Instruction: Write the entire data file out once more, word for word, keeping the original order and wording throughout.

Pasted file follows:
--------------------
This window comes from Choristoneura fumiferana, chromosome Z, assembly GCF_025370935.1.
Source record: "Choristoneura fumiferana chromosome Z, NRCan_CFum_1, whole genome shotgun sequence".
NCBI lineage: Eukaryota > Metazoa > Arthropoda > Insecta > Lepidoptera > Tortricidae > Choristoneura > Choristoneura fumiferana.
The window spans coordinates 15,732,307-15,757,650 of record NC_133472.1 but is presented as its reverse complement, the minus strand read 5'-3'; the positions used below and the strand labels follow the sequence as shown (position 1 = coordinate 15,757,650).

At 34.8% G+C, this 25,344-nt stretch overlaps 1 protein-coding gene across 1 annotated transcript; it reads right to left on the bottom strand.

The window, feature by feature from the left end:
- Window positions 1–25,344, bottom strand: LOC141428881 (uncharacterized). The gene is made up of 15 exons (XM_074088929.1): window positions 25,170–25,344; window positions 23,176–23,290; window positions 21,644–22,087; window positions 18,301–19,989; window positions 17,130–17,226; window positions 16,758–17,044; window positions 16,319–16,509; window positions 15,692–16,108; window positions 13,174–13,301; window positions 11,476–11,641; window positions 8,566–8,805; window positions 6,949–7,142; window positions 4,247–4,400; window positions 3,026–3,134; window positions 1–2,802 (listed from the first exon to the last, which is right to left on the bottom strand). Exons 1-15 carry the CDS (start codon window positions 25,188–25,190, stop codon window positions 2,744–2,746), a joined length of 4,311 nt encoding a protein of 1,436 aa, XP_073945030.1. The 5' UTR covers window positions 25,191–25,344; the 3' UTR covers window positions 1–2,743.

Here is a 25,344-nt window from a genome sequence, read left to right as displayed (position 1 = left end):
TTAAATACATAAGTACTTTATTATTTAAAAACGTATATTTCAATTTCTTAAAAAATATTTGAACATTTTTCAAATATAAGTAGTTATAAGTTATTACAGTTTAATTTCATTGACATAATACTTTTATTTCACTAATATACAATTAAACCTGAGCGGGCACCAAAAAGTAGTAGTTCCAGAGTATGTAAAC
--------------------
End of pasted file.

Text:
This window comes from Choristoneura fumiferana, chromosome Z, assembly GCF_025370935.1.
Source record: "Choristoneura fumiferana chromosome Z, NRCan_CFum_1, whole genome shotgun sequence".
NCBI lineage: Eukaryota > Metazoa > Arthropoda > Insecta > Lepidoptera > Tortricidae > Choristoneura > Choristoneura fumiferana.
The window spans coordinates 15,732,307-15,757,650 of record NC_133472.1 but is presented as its reverse complement, the minus strand read 5'-3'; the positions used below and the strand labels follow the sequence as shown (position 1 = coordinate 15,757,650).

At 34.8% G+C, this 25,344-nt stretch overlaps 1 protein-coding gene across 1 annotated transcript; it reads right to left on the bottom strand.

The window, feature by feature from the left end:
- Window positions 1–25,344, bottom strand: LOC141428881 (uncharacterized). The gene is made up of 15 exons (XM_074088929.1): window positions 25,170–25,344; window positions 23,176–23,290; window positions 21,644–22,087; window positions 18,301–19,989; window positions 17,130–17,226; window positions 16,758–17,044; window positions 16,319–16,509; window positions 15,692–16,108; window positions 13,174–13,301; window positions 11,476–11,641; window positions 8,566–8,805; window positions 6,949–7,142; window positions 4,247–4,400; window positions 3,026–3,134; window positions 1–2,802 (listed from the first exon to the last, which is right to left on the bottom strand). Exons 1-15 carry the CDS (start codon window positions 25,188–25,190, stop codon window positions 2,744–2,746), a joined length of 4,311 nt encoding a protein of 1,436 aa, XP_073945030.1. The 5' UTR covers window positions 25,191–25,344; the 3' UTR covers window positions 1–2,743.

Here is a 25,344-nt window from a genome sequence, read left to right as displayed (position 1 = left end):
TTAAATACATAAGTACTTTATTATTTAAAAACGTATATTTCAATTTCTTAAAAAATATTTGAACATTTTTCAAATATAAGTAGTTATAAGTTATTACAGTTTAATTTCATTGACATAATACTTTTATTTCACTAATATACAATTAAACCTGAGCGGGCACCAAAAAGTAGTAGTTCCAGAGTATGTAAAC